The Scorpio Races, by Maggie Stiefvater
With an incredible atmospheric setting and looming dread that settles throughout the book, The Scorpio Races is a fun, suspenseful read. Main characters Puck and Sean are easy to root for, and you so want their story to work out, despite all the odds.
Thisby is an island (I think set off of Great Britain somewhere) where mythical monstrous water horses emerge from the sea to try to eat horses, pets, people, whatever their teeth should land on. So of course there is a culture of capturing and racing these monsters, culminating in the November 1 races, which are the backbone for the entire economy of this tiny island.
It seems as though many children on the island are orphans, as all the parents end up eaten by monsters. Puck curses how many people leave the island year after year, although it seems right logical to me. Puck is attached to the island in a way she can't understand, even though both her parents were eaten. In a desperate attempt to save her house from being repossessed and to keep her family together, she enters into the races, the first woman to have ever done so. Sean Kendrick is known as a man with one foot on land, the other in the sea, and is essentially the horse monster whisperer. (Okay, the horse monsters are actually called capall uisce (CAPple ISHka), but it's a pain to both spell and say). He is a champion and is riding for his freedom and that which he loves as well. As both Sean and Puck are drawn ever closer to the inevitable climax of the races, they find themselves drawn to each other as well.
There are many things that made this book so enjoyable to me. I loved the island of Thisby, with its close villager life and a cast of kooky characters to support Puck and Sean (or be their mortal enemies). I'm not sure what it is about books set in small seaside villages, but I love them all. Does anyone else love them as much as I do? I am a complete sucker for them, and should clearly move to the sea despite having lived every single one of my years completely landlocked. In this way, Stiefvater created such an atmospheric place, threaded through with the unease and wildness all the native Thisby people feel when it comes to the horses.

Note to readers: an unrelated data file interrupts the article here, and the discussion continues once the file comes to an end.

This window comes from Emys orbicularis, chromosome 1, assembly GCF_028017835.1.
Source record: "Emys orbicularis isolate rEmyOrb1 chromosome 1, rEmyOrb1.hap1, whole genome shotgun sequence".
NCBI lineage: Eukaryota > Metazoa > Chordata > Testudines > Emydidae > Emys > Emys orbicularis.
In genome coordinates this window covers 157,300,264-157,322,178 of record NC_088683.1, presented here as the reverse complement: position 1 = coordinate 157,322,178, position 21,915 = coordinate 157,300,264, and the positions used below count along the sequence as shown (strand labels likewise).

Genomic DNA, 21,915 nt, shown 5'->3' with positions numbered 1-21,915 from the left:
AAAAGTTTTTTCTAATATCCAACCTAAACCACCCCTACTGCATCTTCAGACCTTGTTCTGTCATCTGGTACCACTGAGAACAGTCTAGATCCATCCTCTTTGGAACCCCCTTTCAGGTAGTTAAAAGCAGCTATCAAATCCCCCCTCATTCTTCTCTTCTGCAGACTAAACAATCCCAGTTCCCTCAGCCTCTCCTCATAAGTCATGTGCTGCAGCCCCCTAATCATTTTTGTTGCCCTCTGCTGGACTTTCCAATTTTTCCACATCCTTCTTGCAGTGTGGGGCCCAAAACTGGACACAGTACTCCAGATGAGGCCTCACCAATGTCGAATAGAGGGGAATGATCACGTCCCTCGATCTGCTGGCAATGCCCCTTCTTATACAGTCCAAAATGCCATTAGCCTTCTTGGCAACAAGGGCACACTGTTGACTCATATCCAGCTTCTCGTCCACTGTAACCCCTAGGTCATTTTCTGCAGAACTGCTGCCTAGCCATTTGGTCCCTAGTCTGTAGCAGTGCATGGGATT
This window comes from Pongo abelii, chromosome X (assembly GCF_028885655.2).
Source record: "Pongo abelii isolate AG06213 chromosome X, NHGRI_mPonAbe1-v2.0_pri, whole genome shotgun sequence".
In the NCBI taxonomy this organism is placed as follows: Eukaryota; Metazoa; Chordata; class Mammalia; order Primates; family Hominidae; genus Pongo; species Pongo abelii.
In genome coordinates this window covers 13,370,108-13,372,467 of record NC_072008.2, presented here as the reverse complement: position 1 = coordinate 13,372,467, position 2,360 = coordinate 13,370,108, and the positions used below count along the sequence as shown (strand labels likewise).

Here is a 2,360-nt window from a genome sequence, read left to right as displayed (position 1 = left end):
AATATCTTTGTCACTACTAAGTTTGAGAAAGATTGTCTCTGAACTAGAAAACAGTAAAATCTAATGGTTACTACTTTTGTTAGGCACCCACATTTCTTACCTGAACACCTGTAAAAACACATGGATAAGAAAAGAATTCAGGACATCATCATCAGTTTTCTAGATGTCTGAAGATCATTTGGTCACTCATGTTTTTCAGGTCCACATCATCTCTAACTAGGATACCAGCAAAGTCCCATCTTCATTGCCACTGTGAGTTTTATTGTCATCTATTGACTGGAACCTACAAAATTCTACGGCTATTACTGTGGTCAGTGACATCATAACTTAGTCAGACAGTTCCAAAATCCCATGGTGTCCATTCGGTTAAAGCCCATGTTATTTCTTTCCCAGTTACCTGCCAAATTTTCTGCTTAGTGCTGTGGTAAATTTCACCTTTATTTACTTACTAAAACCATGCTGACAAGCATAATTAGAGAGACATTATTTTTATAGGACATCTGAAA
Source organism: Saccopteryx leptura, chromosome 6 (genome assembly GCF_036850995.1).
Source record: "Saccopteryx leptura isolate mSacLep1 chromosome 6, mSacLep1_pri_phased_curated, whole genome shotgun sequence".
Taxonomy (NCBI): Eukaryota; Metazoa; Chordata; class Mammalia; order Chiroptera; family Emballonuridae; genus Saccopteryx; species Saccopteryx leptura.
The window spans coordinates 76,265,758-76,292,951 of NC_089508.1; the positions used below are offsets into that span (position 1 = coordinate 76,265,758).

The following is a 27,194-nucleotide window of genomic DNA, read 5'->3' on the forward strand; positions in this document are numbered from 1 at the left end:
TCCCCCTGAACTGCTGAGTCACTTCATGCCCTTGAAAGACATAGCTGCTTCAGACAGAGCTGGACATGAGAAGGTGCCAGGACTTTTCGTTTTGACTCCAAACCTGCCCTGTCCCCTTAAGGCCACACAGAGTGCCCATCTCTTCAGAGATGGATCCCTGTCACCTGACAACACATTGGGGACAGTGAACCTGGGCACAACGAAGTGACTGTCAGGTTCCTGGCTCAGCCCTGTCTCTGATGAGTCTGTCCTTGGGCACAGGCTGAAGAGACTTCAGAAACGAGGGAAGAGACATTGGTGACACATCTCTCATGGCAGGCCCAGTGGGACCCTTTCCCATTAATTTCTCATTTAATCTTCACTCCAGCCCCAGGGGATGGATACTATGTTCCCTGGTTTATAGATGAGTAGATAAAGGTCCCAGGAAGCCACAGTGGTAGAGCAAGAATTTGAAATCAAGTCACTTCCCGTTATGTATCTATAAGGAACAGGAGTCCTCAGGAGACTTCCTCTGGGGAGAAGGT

I adored this atmosphere, set in October, as winter starts to cut through the wind and things get chilly. I could almost imagine taking out my warm sweaters from their seasonal storage and make myself some warm spice cakes like the ones they go on about in the book. I think my one regret about the book is that I read it in cheerful springtime - this book deserved an atmosphere as moody as it. If you haven't read The Scorpio Races yet, do so in October, as it was made for that time (also, my favourite time of year!)
Actually, I do have one other regret. Despite the fact that Puck and Sean are drawn to each other like long-lost soulmates, all we get in the end are a couple of kisses. Wherefore art all the sex gone in young adult books? It's natural, yes? However, I have realized that half of my complaints about books is that there isn't nearly enough sex in them, so maybe this is just my problem? Also, both Puck and Sean are people of very little words. Most of their exchanges happen through glances and moody stares. It totally works in the book, but I'm wondering what their long-term life might look like together? Surely somebody needs to speak some of the time?
All in all, I really enjoyed this book. I know that Maggie Stiefvater is a rockstar in the ya literature community, so I think I'll be reading more from her soon.